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Ardunio code for construction and execution of Hardware Trojan Horse Mouse attack

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Description

The security vulnerability associated with USB based attacks continues to exist and presents a real danger to billions of computer users in the world as Hardware Trojan Horse Devices can automatically breach a computer system. The research community has not fully understood the security risk related to USB. USB protocol of poorly regulated device self-identification provides the opportunity for Hardware Trojan Horse Device to represent itself as a Human Interface Device.

The importance of this study is the construction and execution of Hardware Trojan Horse Mouse attacks that is connected to a USB end point of a personal computer. The work presented the scenario of attacks by a mouse with its own processing capabilities. The outcome of the work has proven that USB protocol remains open for exploitation. It highlights an important security risk because the attacks remain undetected by the latest operating system, security policies and anti-malware. The work further explained the components required and the procedural guideline to implement the attack to reproduce the outcome of the experiment and the capability of possible attacks that can be executed using the available command.

In conclusion, the work shown here brings attention to the deficiencies of USB in handling the authentication of devices connected to its end point. Therefore, Hardware Trojan Horse Devices can be customized with a variety of device classes to exploit these deficiencies.

 

The components in the Programmable USB HID Mouse

The components in the Programmable USB HID Mouse

 

This code has a document (59 pages) which describe the algorithm in detail.

 

 

REFERENCES

[1] B. Anderson, Seven deadliest USB attacks, Boston, MA: Syngress, 2010.

[2] D. o. H. S. Industrial Control Systems Cyber Emergency Response Team, “ICS-CERT Monthly Monitor,” October-December 2012. [Online]. Available: http://ics-cert.uscert. gov/pdf/ICS-CERT_Monthly_Monitor_Oct-Dec2012.pdf.

[3] L. Tung, “HP ships USB sticks with malware,” CNET, 9 April 2008. [Online]. Available: http://news.cnet.com/HP-ships-USB-sticks-with-malware/2100-7349_3- 6236976.html.

[4] S. Hargreaves, “How I ‘stole’ $14 million from a bank: A security tester’s tale,” CNN Money, 15 May 2013. [Online]. Available: http://money.cnn.com/2013/05/15/technology/security/bank-heist/index.html.

[5] D. Anderson, D. Dzatko and M. Inc, Universal Serial Bus System Architecture, Boston: Addison-Wesley, 2001.

[6] “USB Class Codes,” USB Implementers Forum, Inc, 7 December 2011. [Online]. Available: http://www.usb.org/developers/defined_class.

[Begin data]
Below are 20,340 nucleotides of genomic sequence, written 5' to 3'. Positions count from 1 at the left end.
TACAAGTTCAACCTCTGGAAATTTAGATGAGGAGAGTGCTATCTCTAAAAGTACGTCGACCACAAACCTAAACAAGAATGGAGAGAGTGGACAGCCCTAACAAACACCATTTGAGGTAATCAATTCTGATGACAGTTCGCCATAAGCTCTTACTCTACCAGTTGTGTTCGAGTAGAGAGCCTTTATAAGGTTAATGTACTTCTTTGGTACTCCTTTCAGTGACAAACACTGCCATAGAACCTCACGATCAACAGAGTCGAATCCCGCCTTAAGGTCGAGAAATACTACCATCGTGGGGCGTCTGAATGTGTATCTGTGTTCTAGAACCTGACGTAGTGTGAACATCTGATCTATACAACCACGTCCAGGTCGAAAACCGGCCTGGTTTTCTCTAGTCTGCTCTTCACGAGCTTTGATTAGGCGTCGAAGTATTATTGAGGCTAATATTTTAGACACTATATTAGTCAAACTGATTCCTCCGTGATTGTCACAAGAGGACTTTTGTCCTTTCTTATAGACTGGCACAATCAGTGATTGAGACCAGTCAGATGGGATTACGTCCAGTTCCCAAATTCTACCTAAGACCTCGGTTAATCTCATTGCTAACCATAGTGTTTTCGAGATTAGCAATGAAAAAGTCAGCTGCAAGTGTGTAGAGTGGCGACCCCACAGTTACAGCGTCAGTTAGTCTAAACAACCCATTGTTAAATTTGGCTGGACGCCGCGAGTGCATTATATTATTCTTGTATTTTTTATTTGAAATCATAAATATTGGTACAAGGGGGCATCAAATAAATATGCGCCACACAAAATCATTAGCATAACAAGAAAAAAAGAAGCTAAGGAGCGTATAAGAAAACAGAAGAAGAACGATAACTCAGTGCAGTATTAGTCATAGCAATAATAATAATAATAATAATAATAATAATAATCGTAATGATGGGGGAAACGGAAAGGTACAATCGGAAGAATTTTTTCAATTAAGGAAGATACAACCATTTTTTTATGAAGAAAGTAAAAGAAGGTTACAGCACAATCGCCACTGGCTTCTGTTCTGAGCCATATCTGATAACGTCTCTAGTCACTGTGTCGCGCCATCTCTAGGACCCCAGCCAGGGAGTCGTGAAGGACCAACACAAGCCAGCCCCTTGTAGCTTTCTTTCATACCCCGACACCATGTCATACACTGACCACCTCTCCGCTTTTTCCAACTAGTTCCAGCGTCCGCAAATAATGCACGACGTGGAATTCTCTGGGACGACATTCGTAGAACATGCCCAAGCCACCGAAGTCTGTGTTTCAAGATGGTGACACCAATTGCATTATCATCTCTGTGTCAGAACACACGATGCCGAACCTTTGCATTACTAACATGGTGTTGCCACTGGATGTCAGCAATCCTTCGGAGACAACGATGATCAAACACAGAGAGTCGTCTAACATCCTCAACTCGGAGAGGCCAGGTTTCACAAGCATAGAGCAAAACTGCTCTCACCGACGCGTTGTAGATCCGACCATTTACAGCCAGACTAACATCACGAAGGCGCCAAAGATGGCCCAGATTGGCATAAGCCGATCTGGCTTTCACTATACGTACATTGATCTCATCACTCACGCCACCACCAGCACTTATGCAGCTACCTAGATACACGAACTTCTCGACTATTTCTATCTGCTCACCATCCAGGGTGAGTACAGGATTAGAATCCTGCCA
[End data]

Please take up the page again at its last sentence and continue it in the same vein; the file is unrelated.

[7] D. V. Pham, Ali Syed and M. N. Halgamuge, “Universal serial bus based software attacks and protection solutions,” Digital Investigation 7, pp. 172-184, 2011.

[8] D. V. Pham, A. Syed, A. Mohammad and M. N. Halgamuge, “Threat Analysis of Portable Hack Tools from USB Storage Devices and Protection Solutions,” Victoria, Australia, 2010.

[9] D. Barrall and D. Dewey, “”Plug and Root”. the USB key to the Kingdom,” 27 July 2005. [Online]. Available: http://www.blackhat.com/presentations/bh-usa-05/BH_US_05- Barrall-Dewey.pdf.

[10] E. Levy and I. Arce, “Bad Peripherals,” IEEE Security & Privacy, p. 70, January/February 2005.

[11] J. Clark, S. Leblanc and S. Knight, “Hardware Trojan Horse Device based on Unintended USB Channels,” in IEEE Computer Society, Ontario, Canada, 2009.

[12] P. J. Stoffregen, “Teensy USB Development Board,” PJRC, [Online]. Available: http://www.pjrc.com/teensy/index.html.

[13] J. Clark, S. Leblanc and S. Knight, “Risks Associated with USB Hardware Trojan Devices used by Insiders,” in IEEE, Ontario, Canada, 2011.

[14] M. Fabian, “Endpoint Security: Managing USB-based Removable Devices with the Advent of Portable Applications,” in Information Security Curriculum Development Conference, Kennesaw, Georgia, 2007.

[15] A. Tetmeyer and H. Saiedian, “Security Threats and Mitigating Risk for USB Devices,” IEEE Technology and Society Magazine, pp. 44-49, Winter 2010.

[16] D. V. Pham, M. N. Halgamuge, A. Syed and P. Mendis, “Optimizing Windows Security Features to Block Malware and Hack Tools on USB Storage Devices,” in PIERS Proceedings, Cambridge, USA, 2010.

[17] M. Jodeit and M. Johns, “USB Device Drivers: A Stepping Stone into your Kernel,” in European Conference on Computer Network Defense, 2010.

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Ardunio code for estimation of orientation or attitude of a moving rigid body

 

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